In the food industry, where margins are slim, automation continues to make inroads in efforts to increase competitiveness through improved efficiency, productivity, and cost savings.
Like other manufacturing industries, the food industry has been slow to adopt automation. But as wages remain stagnant, the effort to provide the same food without raising prices keeps food processors hopping.
Automation is one of the top food manufacturing trends for 2019, as reported by Food Engineering Magazine. In a recent poll, 22% of those responding reported installing advanced automation systems.
The benefits of automation in the food industry illustrate the reasons why executives see upgrading their systems as such an important way to increase competitiveness.
The benefits of automation in the food industry
The food industry covers a broad swath of businesses, from farms to restaurants and grocery stores. Automation now touches almost every facet of food processing in some way, and with labor expenses rising and the labor market tightening, the industry looks to improvements in robotics, computing, and sensors to pick up the slack.
As it has with the automotive and other manufacturing industries, automation has proven key to growing any food-related business. Customer desires change constantly, and business executives must find streamlined ways to meet evolving demands. As labor becomes scarcer and food industry workers start taking other jobs, automation can fill roles that previously sat empty, preventing damage to customer experience and profits.
Where do you find automation in the food industry?
Automation can be found in every phase of food harvesting, processing, preparation, and transportation.
Fast food restaurants leverage automation to create efficiency and improve productivity for everything from flipping hamburgers to frying chicken. Older automation merely helped workers by alerting them for cook times and temperatures. Improvements in robotics and sensors have made it possible to use machinery to take over more of the manual labor.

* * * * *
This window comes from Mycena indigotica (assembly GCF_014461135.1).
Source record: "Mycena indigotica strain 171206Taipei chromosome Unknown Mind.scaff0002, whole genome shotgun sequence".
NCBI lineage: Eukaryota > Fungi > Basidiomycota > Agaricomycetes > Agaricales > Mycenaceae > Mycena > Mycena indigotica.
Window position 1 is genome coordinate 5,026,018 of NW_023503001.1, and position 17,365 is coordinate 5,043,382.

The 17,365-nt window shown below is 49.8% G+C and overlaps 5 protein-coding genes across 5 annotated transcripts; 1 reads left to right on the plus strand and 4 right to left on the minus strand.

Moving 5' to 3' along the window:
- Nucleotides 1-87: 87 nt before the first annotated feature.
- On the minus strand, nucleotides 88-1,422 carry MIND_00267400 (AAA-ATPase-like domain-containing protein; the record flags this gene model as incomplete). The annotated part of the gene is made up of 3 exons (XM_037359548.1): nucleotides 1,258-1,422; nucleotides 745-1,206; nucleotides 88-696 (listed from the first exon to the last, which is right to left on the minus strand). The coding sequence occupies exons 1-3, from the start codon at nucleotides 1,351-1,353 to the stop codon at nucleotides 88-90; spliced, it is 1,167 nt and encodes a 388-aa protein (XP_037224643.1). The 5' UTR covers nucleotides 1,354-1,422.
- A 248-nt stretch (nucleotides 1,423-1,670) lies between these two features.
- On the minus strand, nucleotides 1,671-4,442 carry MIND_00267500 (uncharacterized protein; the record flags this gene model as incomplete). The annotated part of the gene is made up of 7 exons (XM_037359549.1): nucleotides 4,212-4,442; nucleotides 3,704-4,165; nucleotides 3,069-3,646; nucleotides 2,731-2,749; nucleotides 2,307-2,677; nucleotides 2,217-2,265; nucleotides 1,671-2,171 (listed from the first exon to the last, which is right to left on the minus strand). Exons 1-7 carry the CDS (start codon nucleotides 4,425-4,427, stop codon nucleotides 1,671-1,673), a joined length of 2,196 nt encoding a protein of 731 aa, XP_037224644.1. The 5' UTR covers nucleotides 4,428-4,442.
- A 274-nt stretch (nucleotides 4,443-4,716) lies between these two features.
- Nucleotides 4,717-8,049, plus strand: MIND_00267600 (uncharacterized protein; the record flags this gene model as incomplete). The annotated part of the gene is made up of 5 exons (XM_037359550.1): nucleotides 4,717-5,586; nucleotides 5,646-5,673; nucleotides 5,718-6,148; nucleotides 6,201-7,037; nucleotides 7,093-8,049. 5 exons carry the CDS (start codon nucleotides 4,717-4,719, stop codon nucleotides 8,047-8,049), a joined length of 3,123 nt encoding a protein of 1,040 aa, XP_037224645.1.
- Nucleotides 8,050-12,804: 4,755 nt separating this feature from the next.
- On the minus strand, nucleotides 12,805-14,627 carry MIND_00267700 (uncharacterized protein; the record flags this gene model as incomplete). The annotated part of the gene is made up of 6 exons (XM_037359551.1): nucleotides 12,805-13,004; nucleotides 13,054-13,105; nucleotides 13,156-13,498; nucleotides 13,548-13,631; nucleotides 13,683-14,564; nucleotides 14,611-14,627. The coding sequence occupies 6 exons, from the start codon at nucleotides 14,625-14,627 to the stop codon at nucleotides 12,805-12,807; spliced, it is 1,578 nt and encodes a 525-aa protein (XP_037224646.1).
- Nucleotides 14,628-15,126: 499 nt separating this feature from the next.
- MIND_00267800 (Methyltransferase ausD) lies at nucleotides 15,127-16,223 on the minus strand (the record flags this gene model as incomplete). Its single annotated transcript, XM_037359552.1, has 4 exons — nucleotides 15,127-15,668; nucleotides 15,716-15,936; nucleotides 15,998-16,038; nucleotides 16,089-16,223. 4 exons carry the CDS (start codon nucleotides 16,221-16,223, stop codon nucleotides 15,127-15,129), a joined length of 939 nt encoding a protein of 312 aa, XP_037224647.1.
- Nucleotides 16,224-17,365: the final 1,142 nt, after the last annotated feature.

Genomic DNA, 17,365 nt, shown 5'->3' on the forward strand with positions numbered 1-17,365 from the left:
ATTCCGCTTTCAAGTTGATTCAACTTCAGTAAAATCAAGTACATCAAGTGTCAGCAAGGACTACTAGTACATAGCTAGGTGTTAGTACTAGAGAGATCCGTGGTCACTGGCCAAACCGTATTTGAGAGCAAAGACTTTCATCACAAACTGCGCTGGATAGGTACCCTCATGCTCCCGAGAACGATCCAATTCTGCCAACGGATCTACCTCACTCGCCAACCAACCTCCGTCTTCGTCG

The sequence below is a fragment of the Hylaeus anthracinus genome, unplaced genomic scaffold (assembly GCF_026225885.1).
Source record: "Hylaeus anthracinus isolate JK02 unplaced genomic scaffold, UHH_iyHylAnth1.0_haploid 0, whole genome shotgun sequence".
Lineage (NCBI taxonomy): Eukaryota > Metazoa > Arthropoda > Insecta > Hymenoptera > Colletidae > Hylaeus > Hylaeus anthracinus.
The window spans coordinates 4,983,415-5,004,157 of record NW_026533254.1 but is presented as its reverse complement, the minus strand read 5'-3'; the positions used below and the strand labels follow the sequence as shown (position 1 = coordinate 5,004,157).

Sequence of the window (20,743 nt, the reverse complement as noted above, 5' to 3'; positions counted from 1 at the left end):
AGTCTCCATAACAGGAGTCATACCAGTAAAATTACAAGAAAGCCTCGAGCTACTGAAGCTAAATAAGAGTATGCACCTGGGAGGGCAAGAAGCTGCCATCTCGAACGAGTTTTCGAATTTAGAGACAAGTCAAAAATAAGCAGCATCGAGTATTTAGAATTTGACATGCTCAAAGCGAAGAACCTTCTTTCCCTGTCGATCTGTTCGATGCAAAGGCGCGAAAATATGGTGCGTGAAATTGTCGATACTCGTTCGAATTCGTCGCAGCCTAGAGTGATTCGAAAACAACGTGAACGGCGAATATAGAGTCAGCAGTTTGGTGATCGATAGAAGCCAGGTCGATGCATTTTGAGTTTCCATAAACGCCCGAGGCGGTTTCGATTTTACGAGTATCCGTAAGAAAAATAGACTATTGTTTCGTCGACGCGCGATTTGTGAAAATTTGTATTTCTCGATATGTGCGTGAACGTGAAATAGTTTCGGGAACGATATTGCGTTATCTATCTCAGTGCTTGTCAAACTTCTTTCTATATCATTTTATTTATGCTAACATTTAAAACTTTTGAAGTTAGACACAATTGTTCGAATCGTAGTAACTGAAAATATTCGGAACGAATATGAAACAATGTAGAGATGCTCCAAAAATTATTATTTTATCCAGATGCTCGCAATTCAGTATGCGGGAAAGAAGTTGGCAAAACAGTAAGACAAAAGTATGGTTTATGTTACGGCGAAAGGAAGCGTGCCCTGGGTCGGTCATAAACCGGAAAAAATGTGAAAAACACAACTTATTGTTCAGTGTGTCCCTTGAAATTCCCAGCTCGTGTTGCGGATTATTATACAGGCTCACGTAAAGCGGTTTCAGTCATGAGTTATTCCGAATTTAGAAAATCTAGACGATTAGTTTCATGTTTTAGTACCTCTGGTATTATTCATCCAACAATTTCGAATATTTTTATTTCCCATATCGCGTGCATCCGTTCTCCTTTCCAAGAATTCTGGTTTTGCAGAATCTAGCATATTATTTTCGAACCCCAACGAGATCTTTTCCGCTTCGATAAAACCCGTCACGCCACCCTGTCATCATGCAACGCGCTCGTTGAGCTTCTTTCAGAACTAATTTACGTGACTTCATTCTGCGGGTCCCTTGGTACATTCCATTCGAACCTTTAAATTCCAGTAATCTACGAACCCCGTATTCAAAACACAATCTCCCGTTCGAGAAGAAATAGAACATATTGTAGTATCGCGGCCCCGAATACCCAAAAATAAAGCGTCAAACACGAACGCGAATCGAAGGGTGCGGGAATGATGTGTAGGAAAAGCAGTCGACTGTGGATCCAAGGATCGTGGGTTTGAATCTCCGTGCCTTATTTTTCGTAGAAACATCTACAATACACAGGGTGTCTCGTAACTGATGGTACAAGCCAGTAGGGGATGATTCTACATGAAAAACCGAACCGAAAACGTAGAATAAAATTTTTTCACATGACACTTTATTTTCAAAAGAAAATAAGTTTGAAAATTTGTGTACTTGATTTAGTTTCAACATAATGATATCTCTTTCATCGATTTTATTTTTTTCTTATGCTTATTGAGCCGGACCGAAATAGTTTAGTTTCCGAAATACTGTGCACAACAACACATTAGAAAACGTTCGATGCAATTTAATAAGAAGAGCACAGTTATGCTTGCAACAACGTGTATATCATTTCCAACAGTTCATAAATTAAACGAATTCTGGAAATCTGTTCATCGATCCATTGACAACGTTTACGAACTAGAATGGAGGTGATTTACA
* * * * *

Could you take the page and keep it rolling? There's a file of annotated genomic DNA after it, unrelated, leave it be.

Innovations like smart ovens can combine several appliances like a convection oven, dehydrator, air fryer, warming drawer, broiler, slow cooker, and toaster. Smart ovens can even have cameras inside for monitoring food as well as remote activation and even automatic temperature setting based on what’s placed inside of it.
Food processing plants and warehouses are using more automatic guided vehicles for transporting raw materials and finished products in place of forklifts. These vehicles have reduced product damage and reinforced workforce discipline.
Modern food processing and packaging continues to add automated ovens, cutting and forming machines, mixers and blenders, sorting equipment, filling and wrapping equipment, and other machinery to the assembly line. Instead of sitting at the line, workers stay in a control room to ensure everything continues to flow smoothly, make modifications in processes, and troubleshoot problems.
Even grocery stores are getting into the game, using automated machinery to pick and fill e-commerce orders in their warehouses.
Considerations for selecting automation
Hygienic design and strategic inventory planning are two areas to keep top of mind when selecting automation in food manufacturing.
Meeting USDA and FSIS safeguards require machinery with specific characteristics such as impervious surface finishes, non-corrosive parts, no cracks or crevices, toxin-free materials, and high durability. Everything from conveyor belts to stuffers must maintain hygienic standards.
Going back to the ever-shifting consumer, the ability to implement lightweight and flexible technology can help determine inventory needs without shortages or excess materials.
Automation in the food industry increases competitiveness by eliminating errors and waste, improving efficiency and productivity, and expanding profit margins. Cost savings can be diverted to R&D and other business improvements. Businesses can keep up with regulatory changes with less effort, causing labor costs to decrease not just as with total overhead but by the elimination of injuries.
By Jeff Conner
Source: Food Industry Executive
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